ODS OF TEACHING HISTORY. By Dr. G. DIESTERWEG, Professors H. B. ADAMS, C. K. ADAMS, J. W. BURGESS, E. EMERTON, W. F. ALLEN, and Mr T. W. HIGGINSON. Boston: Published by Ginn, Heath & Co. 1883. Mailing price $1.30.

No branch of school study is probably taught with so little skill or with so little advantage to the pupil as history. Singularly enough, pupils do not like history, and class it among their difficult studies. The volume before us discusses the subject broadly, and is adapted to those who wish to know the subject in the fulness of its bearings, and who from an appreciation of the ends aimed at can adapt their methods to the accomplishment of those ends. Methods of teaching history in some of the higher institutions of the country are indicated. Under Historical Literature and Authorities Professor W. F. Allen gives an exceedingly valuable classified list of historical works. ASTRONOMY FOR SCHOOLS AND GENERAL READERS. By Isaac

SHARPLESS, Professor of Mathematics and Astronomy, Haverford College, and
Professor G. M. PHILLIPS, Principal State Normal School, West Chester, Penn.

Philadelphia: J. B. Lippincott & Co.
NATURAL PHILOSOPHY. By the same authors. Price $1.25 each.

The special feature of these books is the ability of their authors to explain the principles of the sciences treated (and even some of the more abstruse problems) in language easily comprehensible by readers of ordinary intelligence. The latest data have been used, and the books are abreast of the most advanced state of science. In the Philosophy numerous questions and exercises involving the principles taught have been added.

For sale by West, Johnston & Co.

BARNES'S ONE TERM SERIES. A Brief History of Ancient, Midiæval, and

Modern Peoples, with some account of their Monuments, Institutions, Arts, Manners and Customs. A. S. Barnes & Co., New York and Chicago. 1883.

We have had occasion before to commend “Barnes's History of Ancient Peoples," which makes the first part of the present volume, for the clearness and conciseness of the narrative, and especially for the desertations on the civilization and social customs of the various peoples. The book has been extended, on the same plan, so as to include the history of mediæval and modern nations, and embodies the same excellencies. The general “get up' of the book, its maps and numerous illustrations, are in the higest style of the book-maker's art.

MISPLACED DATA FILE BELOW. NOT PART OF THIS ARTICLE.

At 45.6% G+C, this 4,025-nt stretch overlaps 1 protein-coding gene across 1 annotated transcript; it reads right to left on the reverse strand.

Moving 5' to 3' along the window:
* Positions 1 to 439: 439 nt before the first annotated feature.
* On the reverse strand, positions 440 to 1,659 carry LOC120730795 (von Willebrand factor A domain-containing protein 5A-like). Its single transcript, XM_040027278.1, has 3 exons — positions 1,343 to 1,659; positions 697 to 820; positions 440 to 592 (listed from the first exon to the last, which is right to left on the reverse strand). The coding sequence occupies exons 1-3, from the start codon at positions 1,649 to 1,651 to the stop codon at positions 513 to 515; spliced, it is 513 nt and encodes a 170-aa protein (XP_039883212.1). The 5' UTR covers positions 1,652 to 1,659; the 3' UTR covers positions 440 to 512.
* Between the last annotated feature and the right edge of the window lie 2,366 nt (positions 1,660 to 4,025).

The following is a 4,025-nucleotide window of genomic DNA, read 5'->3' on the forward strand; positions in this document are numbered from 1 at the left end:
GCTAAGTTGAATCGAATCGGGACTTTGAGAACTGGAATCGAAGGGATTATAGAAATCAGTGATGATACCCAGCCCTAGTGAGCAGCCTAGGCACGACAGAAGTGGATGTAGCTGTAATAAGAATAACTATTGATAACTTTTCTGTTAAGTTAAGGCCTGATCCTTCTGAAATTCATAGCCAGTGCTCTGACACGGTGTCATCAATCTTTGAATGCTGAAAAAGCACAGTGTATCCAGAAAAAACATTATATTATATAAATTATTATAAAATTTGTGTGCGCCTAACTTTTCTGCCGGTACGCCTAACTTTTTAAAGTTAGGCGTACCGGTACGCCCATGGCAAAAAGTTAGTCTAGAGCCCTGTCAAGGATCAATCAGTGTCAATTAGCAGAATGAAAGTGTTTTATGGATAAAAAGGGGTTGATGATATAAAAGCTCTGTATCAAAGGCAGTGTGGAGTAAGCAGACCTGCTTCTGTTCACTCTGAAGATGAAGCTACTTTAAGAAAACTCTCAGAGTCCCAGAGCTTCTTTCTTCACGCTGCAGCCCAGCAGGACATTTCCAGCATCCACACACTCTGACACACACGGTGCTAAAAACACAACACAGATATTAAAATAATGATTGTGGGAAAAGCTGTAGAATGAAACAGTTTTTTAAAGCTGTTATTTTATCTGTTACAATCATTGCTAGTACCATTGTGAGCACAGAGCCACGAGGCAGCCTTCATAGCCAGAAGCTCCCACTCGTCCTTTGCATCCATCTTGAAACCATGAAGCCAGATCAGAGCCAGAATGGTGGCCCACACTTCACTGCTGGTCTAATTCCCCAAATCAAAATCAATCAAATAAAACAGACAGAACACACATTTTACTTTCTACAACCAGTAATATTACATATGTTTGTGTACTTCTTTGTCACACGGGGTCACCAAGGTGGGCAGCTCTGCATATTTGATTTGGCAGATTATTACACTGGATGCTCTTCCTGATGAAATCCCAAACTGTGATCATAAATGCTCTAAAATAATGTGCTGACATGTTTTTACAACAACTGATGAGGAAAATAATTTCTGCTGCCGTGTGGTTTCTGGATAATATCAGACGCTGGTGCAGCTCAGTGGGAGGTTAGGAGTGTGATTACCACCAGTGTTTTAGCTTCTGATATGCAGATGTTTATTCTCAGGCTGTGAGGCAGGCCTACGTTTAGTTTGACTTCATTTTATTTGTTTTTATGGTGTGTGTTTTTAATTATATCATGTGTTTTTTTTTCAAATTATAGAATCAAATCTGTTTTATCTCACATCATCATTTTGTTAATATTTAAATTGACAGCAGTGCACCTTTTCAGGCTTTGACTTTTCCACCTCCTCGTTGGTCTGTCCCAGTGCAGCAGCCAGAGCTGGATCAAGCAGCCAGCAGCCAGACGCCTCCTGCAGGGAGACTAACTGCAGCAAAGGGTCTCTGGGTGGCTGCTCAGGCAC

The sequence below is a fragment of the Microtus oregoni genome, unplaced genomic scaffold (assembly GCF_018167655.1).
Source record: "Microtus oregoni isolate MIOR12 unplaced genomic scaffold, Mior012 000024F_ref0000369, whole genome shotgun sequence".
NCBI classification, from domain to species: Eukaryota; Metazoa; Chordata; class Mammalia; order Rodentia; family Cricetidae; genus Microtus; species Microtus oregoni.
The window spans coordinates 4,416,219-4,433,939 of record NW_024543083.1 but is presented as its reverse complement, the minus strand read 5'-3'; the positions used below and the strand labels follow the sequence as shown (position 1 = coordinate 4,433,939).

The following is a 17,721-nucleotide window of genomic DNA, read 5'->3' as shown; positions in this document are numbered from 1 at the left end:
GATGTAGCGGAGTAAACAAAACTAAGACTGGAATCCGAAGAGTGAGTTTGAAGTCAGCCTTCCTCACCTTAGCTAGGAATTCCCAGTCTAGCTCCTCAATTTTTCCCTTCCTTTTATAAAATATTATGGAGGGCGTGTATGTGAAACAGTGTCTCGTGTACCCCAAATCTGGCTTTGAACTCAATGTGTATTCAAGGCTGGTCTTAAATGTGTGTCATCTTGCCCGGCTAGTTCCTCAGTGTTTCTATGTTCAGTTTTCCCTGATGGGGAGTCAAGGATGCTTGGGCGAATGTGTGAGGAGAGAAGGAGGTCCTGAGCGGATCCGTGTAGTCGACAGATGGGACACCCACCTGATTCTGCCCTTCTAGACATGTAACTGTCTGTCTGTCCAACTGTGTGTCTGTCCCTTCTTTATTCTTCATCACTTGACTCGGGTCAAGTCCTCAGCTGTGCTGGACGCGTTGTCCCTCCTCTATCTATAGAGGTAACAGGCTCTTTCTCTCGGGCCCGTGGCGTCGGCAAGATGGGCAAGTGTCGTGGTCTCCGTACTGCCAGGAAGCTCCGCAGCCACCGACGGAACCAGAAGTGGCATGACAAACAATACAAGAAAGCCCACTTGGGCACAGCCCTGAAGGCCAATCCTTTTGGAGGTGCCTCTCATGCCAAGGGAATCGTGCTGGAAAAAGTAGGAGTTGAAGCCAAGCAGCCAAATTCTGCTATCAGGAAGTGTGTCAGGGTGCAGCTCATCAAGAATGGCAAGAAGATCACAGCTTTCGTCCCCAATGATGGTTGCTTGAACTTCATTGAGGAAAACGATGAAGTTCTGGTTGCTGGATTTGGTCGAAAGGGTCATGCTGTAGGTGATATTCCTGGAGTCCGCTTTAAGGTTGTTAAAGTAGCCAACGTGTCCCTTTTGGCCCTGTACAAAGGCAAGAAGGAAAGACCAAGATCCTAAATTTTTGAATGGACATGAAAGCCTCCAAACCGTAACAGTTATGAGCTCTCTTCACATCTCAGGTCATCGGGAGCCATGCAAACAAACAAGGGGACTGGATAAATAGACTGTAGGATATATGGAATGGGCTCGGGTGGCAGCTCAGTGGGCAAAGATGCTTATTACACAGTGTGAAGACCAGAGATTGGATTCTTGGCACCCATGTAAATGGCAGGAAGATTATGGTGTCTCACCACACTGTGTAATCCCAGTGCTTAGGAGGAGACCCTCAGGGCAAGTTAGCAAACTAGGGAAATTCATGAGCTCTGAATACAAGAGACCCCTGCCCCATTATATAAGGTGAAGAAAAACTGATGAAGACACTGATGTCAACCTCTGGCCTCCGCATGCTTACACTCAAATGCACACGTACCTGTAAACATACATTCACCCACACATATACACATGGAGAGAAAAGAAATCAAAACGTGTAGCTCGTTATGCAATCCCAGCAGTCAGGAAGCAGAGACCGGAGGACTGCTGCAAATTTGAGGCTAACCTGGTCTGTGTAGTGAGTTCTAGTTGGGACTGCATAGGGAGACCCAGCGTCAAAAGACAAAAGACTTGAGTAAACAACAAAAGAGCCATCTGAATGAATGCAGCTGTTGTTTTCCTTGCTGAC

PHY and THE ECLECTIC COMPLETE GBOGRAPHY. Van Antwerp, Bragg & Co., Cincinnati and New York.

The original Eclectic Geographies were published thirteen years ago. To bring them up to the present state of geographical knowledge and make them conform to the most improved methods of teaching the subject, the series has been thoroughly revised, the best sources of information have been consulted, and the latest statistics used. At the same time, the whole subject has been presented in two books—the Elementary and the Complete Geographies. The maps are very fine and the illustrations numerous and exceedingly beautiful.


for the Piano Forte. By John W. Tufts. New York, Boston, Chicago, and San Francisco: D. Appleton & Co. 1884.

The melodies of these “ Rote Songs" form the second part of the “ First Reader of the Normal Music Course,” published by the house of D. Appleton & Co. The edition has been prepared for those desiring the addition of simple musical accompaniments. It contains fifty-eight songs, simple, and pleasing for the little ones.

THE ELEMENTS OF BOTANY, by Professor W. A. KELLERMAN, of the Kansas State Agricultural College (John E. Potter & Co., Philadelphia, publishers), is a new text book, bound in attractive style, and printed from good clear type. It is illustrated with 354 fine wood engravings, and sells at $1.25.